For all of us


Thanksgiving's completely swallowed me up this year and if it's okay with you, I think I'll stay down here for a while. There's lots of pie, and a vat of mashed potatoes, and gravy so smooth and rich with pan drippings, I'd like to wade right in. All of my people are here, too, first my mother and aunt in Cleveland, and now the rest of the clan about 150 miles south of there. Oh, and we've got leaves! Piles of them and a baby who knows what they're for.

Last night, around 8:30pm, Eli lifted a sleeping Mia off a sleeping Jess and climbed into bed himself. We all stayed that way until 5:30am, when Mia woke up for some milk. She normally flops around in our bed for a while after that, pulling my ears and patting Eli's cheeks, but this morning, she wedged herself into my armpit and conked right out again, and snoozed unmoving until eight o' clock. It was a Thanksgiving miracle. I can't remember the last time I slept that long or that late. When we all did finally peel ourselves from the bed, the grandparents and aunties whisked Mia away and I got a long hot shower. I swear, someone must have popped out my eyeballs during the night and given them a good scrubbing. Things look different today, brighter and crisper and mellower somehow than they did before so much food, and family, and consecutive hours of unconsciousness.

So, yes, if you don't mind, I think I'll stay right here. For a couple more days, at least. Then I promise, up and at 'em. There's work to be done. On our dining room table right now are five pies in various shades of almost-gone. I assume that you may also be facing a similar scene today, so I'll just go ahead and say it for all of us:  We'd better start in on some cookies.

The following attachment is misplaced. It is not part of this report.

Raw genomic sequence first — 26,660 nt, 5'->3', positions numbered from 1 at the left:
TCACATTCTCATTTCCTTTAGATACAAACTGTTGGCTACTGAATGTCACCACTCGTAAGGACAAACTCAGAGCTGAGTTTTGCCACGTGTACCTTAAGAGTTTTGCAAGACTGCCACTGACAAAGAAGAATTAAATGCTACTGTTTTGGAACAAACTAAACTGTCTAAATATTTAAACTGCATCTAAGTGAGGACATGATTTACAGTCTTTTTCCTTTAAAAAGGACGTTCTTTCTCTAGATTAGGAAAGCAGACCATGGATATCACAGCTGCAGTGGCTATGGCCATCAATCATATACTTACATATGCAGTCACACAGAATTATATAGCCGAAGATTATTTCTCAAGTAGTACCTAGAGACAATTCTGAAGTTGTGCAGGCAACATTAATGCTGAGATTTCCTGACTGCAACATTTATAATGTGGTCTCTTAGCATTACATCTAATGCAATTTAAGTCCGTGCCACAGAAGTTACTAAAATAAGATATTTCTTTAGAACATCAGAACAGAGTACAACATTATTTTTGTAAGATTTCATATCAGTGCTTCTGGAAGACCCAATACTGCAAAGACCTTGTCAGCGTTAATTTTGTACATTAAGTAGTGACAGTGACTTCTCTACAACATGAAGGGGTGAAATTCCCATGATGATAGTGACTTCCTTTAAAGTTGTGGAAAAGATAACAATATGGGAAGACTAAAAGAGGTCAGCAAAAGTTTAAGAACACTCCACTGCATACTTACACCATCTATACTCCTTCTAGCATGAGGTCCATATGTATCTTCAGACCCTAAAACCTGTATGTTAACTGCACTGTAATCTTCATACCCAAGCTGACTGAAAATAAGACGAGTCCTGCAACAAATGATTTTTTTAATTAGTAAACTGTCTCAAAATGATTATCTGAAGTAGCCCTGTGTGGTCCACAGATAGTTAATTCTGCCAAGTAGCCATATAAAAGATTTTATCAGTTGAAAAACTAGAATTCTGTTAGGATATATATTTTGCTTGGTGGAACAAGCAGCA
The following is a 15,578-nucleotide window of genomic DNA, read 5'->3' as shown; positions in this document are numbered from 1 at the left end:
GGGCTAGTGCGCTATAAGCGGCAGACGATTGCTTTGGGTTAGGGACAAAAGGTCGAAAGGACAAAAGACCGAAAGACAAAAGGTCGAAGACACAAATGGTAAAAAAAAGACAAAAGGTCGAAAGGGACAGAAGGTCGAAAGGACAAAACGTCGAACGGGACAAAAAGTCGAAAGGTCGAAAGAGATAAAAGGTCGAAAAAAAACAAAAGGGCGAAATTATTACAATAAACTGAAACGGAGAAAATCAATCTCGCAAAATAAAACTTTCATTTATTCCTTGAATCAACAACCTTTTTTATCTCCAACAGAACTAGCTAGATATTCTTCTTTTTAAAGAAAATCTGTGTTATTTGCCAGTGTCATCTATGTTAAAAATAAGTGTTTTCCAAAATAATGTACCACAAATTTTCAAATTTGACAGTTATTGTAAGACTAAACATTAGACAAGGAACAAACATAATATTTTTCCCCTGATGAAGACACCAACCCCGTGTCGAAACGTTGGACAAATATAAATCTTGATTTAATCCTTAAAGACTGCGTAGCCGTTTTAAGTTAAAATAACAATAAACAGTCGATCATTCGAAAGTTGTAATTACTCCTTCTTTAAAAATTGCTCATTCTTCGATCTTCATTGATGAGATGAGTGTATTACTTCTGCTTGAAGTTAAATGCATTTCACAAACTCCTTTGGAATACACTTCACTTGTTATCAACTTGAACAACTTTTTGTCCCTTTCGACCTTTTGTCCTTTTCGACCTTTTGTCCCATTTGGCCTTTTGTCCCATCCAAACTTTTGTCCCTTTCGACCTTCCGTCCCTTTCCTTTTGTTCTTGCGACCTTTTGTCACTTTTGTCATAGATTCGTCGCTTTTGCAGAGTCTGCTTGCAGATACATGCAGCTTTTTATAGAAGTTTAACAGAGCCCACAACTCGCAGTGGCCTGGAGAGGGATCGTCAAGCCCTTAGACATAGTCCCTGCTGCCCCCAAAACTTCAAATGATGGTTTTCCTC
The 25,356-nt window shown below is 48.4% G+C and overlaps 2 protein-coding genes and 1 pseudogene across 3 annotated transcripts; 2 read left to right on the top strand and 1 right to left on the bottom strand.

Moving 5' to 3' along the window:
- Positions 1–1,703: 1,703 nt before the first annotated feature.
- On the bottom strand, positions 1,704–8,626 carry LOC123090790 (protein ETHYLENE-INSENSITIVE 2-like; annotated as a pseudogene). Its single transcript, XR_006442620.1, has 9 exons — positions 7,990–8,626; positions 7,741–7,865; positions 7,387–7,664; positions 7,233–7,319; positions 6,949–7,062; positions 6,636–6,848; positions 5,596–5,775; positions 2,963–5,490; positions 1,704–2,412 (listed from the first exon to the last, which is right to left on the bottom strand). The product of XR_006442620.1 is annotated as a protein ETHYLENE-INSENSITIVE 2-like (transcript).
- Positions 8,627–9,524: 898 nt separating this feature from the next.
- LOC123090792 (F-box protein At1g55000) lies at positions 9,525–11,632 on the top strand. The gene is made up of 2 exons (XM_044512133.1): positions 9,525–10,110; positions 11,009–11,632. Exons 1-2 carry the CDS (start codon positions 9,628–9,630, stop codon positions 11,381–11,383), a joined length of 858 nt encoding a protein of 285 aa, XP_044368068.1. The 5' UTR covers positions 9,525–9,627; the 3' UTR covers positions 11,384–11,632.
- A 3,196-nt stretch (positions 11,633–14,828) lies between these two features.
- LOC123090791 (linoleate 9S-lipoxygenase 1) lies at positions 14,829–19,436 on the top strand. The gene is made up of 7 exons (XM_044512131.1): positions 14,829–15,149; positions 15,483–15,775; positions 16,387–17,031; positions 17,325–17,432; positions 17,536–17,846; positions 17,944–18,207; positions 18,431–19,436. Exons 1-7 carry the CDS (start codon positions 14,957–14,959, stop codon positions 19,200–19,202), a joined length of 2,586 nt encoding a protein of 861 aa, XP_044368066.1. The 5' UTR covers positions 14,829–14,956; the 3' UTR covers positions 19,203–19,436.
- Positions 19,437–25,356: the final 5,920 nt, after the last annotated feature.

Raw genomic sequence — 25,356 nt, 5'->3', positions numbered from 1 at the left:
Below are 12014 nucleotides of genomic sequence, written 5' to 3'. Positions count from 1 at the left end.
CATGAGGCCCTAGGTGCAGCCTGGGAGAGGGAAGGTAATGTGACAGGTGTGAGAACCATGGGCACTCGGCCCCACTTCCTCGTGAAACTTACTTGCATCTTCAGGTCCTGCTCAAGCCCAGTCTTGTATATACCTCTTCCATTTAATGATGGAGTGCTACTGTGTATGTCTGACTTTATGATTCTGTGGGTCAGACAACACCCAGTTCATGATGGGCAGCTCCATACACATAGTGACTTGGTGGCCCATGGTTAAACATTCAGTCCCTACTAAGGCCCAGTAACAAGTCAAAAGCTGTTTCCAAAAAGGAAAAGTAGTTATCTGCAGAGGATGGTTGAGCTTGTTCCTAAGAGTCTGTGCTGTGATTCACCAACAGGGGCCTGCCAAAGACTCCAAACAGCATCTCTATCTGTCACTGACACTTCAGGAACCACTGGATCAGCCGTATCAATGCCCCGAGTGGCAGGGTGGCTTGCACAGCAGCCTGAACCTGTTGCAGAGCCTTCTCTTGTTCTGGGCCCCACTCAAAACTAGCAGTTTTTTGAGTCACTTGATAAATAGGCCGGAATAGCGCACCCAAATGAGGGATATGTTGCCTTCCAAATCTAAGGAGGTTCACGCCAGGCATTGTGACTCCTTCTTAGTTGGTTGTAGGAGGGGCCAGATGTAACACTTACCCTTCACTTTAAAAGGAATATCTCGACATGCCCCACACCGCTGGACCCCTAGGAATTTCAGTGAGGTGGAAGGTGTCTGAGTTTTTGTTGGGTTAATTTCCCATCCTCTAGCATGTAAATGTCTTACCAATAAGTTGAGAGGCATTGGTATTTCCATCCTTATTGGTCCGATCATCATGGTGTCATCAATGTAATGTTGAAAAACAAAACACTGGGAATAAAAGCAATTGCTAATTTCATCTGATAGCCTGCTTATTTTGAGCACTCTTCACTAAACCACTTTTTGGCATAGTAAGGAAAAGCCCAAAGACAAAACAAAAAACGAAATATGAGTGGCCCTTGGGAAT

It's never too soon, I tell you, to consider the cookie tin, not with Christmas tunes already spilling from my car radio and trees already aglow. Best to start with something simple, something with a hint of virtue, even, though you'd never know it. Best to start with a recipe I've had on deck since Sara and Hugh's cookbook arrived on my doorstep months ago for shortbread spiked with oats. With oats!  Not nuts, or zests, or spices, or cheese, or anything else I've ever tried to give shortbread a kick in the pants (not that it needs it; I'll take a plain, pure-butter shortbread any day) but OATS. I love a recipe like this, one that gets me excited about an ingredient I eat practically every day and cook and bake with all the time, but never in exactly this way. They're spiced with nutmeg, rich with butter, sweetened only with turbinado sugar, which adds an unexpected warmth. I like that they have the faintest chew to them within their crisp edges, unlike a more traditional shortbread that's all snap. The oats are a perfect fit. I baked a batch right before I left for Ohio and packed a couple with me for the road. I managed to eat only one of them on the plane while Mia napped on my lap, and I found the other one a few days later, still in tip-top shape. Sara says that these will last in an airtight container for up to one week, and I believe her. That means these cookies are shippable, and I'm thrilled about that. I bet some other people I know will be, too.

Oaty Shortbread with Chocolate Drizzle
Adapted from The Sprouted Kitchen by Sara Forte

1½ cups rolled oats, plus more for garnish
½ cup unsalted butter, room temperature
½ cup turbinado sugar, plus more for garnish
2 teaspoons vanilla extract
1 egg
¼ cup all-purpose flour
¼ teaspoon salt
½ teaspoon nutmeg
2½ ounces dark chocolate (60-72% cacao), chopped
Flaked sea salt (I use Maldon)

Pulse the oats in a food processor to make a coarse flour. You’re looking for a varied texture, some finer meal, some flecks of oat. Pour the oats into a bowl and set aside, and cream the butter and sugar together in the food processor. Add the vanilla and egg and mix well, scraping down the sides of the bowl as necessary. Add the oat flour, all-purpose flour, salt, and nutmeg, and pulse a few times until just combined, scrape the sides, and give it a few more quick pulses.